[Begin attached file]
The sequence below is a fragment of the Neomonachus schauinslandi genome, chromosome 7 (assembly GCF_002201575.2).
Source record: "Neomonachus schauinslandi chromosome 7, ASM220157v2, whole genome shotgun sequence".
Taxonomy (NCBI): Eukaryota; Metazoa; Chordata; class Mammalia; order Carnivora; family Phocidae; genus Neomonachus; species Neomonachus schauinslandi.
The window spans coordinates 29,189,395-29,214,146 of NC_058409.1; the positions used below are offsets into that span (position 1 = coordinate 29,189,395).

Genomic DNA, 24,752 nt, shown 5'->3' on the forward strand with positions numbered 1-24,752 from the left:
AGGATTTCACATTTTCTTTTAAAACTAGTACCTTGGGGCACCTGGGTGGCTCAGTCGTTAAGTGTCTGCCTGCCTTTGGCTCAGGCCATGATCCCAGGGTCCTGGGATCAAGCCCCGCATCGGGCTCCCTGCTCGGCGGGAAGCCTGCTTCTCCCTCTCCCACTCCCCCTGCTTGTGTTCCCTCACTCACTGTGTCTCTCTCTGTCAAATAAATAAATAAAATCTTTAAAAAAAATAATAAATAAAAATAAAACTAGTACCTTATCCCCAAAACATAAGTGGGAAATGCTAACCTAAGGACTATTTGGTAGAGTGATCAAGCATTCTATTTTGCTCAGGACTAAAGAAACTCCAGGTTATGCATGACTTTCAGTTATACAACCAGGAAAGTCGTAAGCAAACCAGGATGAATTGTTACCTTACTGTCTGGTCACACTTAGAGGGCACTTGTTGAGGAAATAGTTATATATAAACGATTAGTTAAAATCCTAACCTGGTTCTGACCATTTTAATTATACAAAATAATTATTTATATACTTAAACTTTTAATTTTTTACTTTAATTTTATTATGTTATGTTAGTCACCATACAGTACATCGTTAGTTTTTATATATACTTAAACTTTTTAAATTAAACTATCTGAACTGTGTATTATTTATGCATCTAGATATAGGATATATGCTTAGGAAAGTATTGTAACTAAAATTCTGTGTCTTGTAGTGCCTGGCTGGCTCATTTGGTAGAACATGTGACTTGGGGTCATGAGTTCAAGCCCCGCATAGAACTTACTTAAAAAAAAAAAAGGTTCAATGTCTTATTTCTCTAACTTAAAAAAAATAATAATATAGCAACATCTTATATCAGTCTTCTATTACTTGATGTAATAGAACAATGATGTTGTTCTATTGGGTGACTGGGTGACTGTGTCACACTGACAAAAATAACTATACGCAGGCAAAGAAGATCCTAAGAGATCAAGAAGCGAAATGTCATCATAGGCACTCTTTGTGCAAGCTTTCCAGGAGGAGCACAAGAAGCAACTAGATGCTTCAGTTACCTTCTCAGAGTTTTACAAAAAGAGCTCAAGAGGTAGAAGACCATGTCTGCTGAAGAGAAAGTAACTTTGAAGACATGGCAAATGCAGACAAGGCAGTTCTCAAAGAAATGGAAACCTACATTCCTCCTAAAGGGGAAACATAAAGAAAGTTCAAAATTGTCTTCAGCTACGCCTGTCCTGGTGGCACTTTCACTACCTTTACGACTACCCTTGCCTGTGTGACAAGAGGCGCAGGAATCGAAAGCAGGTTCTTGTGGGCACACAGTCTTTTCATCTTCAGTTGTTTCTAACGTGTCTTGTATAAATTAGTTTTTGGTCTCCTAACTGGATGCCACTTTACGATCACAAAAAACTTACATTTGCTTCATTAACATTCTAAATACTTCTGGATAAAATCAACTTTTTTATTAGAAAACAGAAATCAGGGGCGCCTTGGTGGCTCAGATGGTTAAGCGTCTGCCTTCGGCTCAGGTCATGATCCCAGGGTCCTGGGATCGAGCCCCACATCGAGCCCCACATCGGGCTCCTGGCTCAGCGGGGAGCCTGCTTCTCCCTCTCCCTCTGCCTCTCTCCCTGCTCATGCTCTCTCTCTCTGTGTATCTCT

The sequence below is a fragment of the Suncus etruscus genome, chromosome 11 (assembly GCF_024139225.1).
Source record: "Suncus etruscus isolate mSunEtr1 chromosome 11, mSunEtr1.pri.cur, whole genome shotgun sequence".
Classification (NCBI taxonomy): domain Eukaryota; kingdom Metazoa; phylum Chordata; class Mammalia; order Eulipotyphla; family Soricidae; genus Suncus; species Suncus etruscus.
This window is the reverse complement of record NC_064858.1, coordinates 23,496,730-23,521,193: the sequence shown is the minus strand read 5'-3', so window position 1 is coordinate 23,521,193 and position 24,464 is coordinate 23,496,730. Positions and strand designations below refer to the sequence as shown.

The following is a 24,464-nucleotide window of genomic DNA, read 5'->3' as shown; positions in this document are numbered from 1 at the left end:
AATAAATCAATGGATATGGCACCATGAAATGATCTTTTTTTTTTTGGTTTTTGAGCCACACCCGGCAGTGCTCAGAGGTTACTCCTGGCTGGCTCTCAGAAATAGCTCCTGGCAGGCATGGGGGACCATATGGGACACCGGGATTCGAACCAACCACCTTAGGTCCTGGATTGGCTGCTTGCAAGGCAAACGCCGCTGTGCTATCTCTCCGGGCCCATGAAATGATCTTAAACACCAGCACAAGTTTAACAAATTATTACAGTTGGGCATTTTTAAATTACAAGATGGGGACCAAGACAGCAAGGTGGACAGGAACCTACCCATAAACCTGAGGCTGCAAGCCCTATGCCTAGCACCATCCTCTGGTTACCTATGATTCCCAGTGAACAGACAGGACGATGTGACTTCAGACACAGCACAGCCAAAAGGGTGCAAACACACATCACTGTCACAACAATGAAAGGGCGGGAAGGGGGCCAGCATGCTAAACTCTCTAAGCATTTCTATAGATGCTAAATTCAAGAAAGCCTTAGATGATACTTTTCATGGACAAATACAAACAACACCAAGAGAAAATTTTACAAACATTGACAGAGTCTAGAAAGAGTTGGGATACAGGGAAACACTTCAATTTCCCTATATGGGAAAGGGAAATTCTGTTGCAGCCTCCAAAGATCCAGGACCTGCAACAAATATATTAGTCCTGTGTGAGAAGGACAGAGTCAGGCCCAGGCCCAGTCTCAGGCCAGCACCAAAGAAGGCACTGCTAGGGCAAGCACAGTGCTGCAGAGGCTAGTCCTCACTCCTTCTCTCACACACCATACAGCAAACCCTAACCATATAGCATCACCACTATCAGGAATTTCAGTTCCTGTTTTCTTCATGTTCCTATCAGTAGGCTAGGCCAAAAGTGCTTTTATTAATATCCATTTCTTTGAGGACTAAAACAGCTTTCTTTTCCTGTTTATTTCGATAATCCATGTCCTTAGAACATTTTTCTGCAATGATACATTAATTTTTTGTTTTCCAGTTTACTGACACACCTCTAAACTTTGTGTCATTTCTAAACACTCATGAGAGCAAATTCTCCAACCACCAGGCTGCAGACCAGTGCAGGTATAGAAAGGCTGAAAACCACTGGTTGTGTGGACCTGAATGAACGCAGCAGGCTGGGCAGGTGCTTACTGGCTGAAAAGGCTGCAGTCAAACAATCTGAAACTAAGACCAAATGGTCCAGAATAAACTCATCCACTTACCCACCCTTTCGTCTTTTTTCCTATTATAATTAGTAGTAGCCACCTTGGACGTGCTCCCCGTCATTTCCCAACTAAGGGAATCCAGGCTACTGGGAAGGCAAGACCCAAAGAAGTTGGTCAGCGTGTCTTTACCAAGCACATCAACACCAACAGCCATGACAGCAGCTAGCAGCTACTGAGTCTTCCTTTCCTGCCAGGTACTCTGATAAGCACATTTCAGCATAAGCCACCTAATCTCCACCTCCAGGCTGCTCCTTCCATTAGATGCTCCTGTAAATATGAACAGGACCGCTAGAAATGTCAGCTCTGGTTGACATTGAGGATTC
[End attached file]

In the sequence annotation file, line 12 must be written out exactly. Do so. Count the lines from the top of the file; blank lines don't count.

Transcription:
AATAAATCAATGGATATGGCACCATGAAATGATCTTTTTTTTTTTGGTTTTTGAGCCACACCCGGCAGTGCTCAGAGGTTACTCCTGGCTGGCTCTCAGAAATAGCTCCTGGCAGGCATGGGGGACCATATGGGACACCGGGATTCGAACCAACCACCTTAGGTCCTGGATTGGCTGCTTGCAAGGCAAACGCCGCTGTGCTATCTCTCCGGGCCCATGAAATGATCTTAAACACCAGCACAAGTTTAACAAATTATTACAGTTGGGCATTTTTAAATTACAAGATGGGGACCAAGACAGCAAGGTGGACAGGAACCTACCCATAAACCTGAGGCTGCAAGCCCTATGCCTAGCACCATCCTCTGGTTACCTATGATTCCCAGTGAACAGACAGGACGATGTGACTTCAGACACAGCACAGCCAAAAGGGTGCAAACACACATCACTGTCACAACAATGAAAGGGCGGGAAGGGGGCCAGCATGCTAAACTCTCTAAGCATTTCTATAGATGCTAAATTCAAGAAAGCCTTAGATGATACTTTTCATGGACAAATACAAACAACACCAAGAGAAAATTTTACAAACATTGACAGAGTCTAGAAAGAGTTGGGATACAGGGAAACACTTCAATTTCCCTATATGGGAAAGGGAAATTCTGTTGCAGCCTCCAAAGATCCAGGACCTGCAACAAATATATTAGTCCTGTGTGAGAAGGACAGAGTCAGGCCCAGGCCCAGTCTCAGGCCAGCACCAAAGAAGGCACTGCTAGGGCAAGCACAGTGCTGCAGAGGCTAGTCCTCACTCCTTCTCTCACACACCATACAGCAAACCCTAACCATATAGCATCACCACTATCAGGAATTTCAGTTCCTGTTTTCTTCATGTTCCTATCAGTAGGCTAGGCCAAAAGTGCTTTTATTAATATCCATTTCTTTGAGGACTAAAACAGCTTTCTTTTCCTGTTTATTTCGATAATCCATGTCCTTAGAACATTTTTCTGCAATGATACATTAATTTTTTGTTTTCCAGTTTACTGACACACCTCTAAACTTTGTGTCATTTCTAAACACTCATGAGAGCAAATTCTCCAACCACCAGGCTGCAGACCAGTGCAGGTATAGAAAGGCTGAAAACCACTGGTTGTGTGGACCTGAATGAACGCAGCAGGCTGGGCAGGTGCTTACTGGCTGAAAAGGCTGCAGTCAAACAATCTGAAACTAAGACCAAATGGTCCAGAATAAACTCATCCACTTACCCACCCTTTCGTCTTTTTTCCTATTATAATTAGTAGTAGCCACCTTGGACGTGCTCCCCGTCATTTCCCAACTAAGGGAATCCAGGCTACTGGGAAGGCAAGACCCAAAGAAGTTGGTCAGCGTGTCTTTACCAAGCACATCAACACCAACAGCCATGACAGCAGCTAGCAGCTACTGAGTCTTCCTTTCCTGCCAGGTACTCTGATAAGCACATTTCAGCATAAGCCACCTAATCTCCACCTCCAGGCTGCTCCTTCCATTAGATGCTCCTGTAAATATGAACAGGACCGCTAGAAATGTCAGCTCTGGTTGACATTGAGGATTC